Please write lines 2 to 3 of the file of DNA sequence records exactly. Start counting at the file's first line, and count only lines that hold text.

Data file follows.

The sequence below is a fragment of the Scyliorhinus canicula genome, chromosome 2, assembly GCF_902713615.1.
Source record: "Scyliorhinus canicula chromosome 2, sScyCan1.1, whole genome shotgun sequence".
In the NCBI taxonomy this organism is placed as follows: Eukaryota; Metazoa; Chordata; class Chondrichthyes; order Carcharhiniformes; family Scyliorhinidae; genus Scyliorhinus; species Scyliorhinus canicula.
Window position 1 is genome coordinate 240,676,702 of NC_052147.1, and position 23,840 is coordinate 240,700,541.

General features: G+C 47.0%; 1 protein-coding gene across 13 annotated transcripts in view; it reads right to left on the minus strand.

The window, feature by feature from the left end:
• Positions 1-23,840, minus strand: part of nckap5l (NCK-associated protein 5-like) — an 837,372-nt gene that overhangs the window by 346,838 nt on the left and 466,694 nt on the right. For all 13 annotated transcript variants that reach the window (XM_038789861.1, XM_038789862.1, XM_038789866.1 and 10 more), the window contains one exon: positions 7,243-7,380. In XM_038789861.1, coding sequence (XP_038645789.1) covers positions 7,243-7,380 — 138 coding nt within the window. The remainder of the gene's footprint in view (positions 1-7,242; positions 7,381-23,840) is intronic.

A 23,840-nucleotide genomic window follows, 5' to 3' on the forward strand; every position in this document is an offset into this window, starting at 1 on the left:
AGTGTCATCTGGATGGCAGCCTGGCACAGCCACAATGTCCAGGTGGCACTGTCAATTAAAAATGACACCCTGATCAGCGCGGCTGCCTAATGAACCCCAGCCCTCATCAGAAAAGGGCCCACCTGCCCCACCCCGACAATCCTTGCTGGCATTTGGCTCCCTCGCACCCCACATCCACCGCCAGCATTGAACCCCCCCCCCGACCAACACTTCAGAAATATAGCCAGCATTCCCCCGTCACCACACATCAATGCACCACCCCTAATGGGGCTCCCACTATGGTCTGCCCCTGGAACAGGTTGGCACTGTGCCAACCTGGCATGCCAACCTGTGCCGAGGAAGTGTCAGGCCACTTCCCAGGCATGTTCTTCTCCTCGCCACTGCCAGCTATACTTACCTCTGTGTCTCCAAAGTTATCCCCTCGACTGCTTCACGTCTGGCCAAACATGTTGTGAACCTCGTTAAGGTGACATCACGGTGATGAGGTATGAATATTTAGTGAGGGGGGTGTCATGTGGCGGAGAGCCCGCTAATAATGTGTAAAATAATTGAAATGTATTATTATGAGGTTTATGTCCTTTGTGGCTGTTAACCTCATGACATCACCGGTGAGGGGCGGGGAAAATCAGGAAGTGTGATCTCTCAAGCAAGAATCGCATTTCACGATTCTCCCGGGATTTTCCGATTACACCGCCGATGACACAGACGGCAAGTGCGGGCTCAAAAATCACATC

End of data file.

Source record: "Scyliorhinus canicula chromosome 2, sScyCan1.1, whole genome shotgun sequence".
In the NCBI taxonomy this organism is placed as follows: Eukaryota; Metazoa; Chordata; class Chondrichthyes; order Carcharhiniformes; family Scyliorhinidae; genus Scyliorhinus; species Scyliorhinus canicula.